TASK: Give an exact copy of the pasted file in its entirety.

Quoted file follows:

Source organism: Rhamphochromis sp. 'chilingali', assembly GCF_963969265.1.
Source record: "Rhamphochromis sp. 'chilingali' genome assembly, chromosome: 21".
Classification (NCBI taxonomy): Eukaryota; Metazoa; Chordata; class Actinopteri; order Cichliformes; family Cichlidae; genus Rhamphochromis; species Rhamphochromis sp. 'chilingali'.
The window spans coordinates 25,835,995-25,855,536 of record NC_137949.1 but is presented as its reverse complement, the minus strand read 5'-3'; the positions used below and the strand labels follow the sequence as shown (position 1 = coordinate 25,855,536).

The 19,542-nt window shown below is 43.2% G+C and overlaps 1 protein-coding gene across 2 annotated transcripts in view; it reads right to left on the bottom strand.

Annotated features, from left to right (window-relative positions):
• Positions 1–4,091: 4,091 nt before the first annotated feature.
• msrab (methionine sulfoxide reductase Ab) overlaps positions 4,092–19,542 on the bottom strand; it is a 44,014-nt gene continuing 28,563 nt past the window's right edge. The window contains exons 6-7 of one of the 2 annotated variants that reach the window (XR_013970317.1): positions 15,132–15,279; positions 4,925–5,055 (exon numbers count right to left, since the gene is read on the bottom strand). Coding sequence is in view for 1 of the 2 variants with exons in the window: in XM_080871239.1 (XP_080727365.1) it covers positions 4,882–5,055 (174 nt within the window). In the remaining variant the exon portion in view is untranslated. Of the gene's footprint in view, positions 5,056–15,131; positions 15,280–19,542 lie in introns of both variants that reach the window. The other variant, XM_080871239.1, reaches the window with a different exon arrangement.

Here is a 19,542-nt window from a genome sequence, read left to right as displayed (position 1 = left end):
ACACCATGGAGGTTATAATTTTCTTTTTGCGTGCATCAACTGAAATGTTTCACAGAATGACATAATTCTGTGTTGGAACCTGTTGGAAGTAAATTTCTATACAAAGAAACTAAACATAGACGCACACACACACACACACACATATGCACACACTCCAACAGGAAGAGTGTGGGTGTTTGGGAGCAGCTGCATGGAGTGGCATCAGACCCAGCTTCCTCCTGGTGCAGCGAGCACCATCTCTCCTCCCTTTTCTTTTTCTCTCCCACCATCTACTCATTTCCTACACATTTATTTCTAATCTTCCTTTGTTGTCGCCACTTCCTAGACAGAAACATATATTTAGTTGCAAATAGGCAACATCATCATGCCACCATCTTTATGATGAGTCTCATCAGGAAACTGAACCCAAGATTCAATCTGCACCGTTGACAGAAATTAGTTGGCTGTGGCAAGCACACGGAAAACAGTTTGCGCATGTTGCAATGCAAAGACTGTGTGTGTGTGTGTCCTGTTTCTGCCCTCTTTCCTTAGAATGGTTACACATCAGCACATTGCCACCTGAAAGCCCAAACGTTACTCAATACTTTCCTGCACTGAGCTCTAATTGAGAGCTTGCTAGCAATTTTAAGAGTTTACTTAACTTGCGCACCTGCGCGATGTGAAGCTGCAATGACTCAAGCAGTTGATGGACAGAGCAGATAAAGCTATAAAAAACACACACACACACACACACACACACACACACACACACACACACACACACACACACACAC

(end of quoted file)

Source organism: Rhamphochromis sp. 'chilingali', assembly GCF_963969265.1.
Source record: "Rhamphochromis sp. 'chilingali' genome assembly, chromosome: 21".
Classification (NCBI taxonomy): Eukaryota; Metazoa; Chordata; class Actinopteri; order Cichliformes; family Cichlidae; genus Rhamphochromis; species Rhamphochromis sp. 'chilingali'.
The window spans coordinates 25,835,995-25,855,536 of record NC_137949.1 but is presented as its reverse complement, the minus strand read 5'-3'; the positions used below and the strand labels follow the sequence as shown (position 1 = coordinate 25,855,536).

The 19,542-nt window shown below is 43.2% G+C and overlaps 1 protein-coding gene across 2 annotated transcripts in view; it reads right to left on the bottom strand.

Annotated features, from left to right (window-relative positions):
• Positions 1–4,091: 4,091 nt before the first annotated feature.
• msrab (methionine sulfoxide reductase Ab) overlaps positions 4,092–19,542 on the bottom strand; it is a 44,014-nt gene continuing 28,563 nt past the window's right edge. The window contains exons 6-7 of one of the 2 annotated variants that reach the window (XR_013970317.1): positions 15,132–15,279; positions 4,925–5,055 (exon numbers count right to left, since the gene is read on the bottom strand). Coding sequence is in view for 1 of the 2 variants with exons in the window: in XM_080871239.1 (XP_080727365.1) it covers positions 4,882–5,055 (174 nt within the window). In the remaining variant the exon portion in view is untranslated. Of the gene's footprint in view, positions 5,056–15,131; positions 15,280–19,542 lie in introns of both variants that reach the window. The other variant, XM_080871239.1, reaches the window with a different exon arrangement.

Here is a 19,542-nt window from a genome sequence, read left to right as displayed (position 1 = left end):
ACACCATGGAGGTTATAATTTTCTTTTTGCGTGCATCAACTGAAATGTTTCACAGAATGACATAATTCTGTGTTGGAACCTGTTGGAAGTAAATTTCTATACAAAGAAACTAAACATAGACGCACACACACACACACACACATATGCACACACTCCAACAGGAAGAGTGTGGGTGTTTGGGAGCAGCTGCATGGAGTGGCATCAGACCCAGCTTCCTCCTGGTGCAGCGAGCACCATCTCTCCTCCCTTTTCTTTTTCTCTCCCACCATCTACTCATTTCCTACACATTTATTTCTAATCTTCCTTTGTTGTCGCCACTTCCTAGACAGAAACATATATTTAGTTGCAAATAGGCAACATCATCATGCCACCATCTTTATGATGAGTCTCATCAGGAAACTGAACCCAAGATTCAATCTGCACCGTTGACAGAAATTAGTTGGCTGTGGCAAGCACACGGAAAACAGTTTGCGCATGTTGCAATGCAAAGACTGTGTGTGTGTGTGTCCTGTTTCTGCCCTCTTTCCTTAGAATGGTTACACATCAGCACATTGCCACCTGAAAGCCCAAACGTTACTCAATACTTTCCTGCACTGAGCTCTAATTGAGAGCTTGCTAGCAATTTTAAGAGTTTACTTAACTTGCGCACCTGCGCGATGTGAAGCTGCAATGACTCAAGCAGTTGATGGACAGAGCAGATAAAGCTATAAAAAACACACACACACACACACACACACACACACACACACACACACACACACACACACACACAC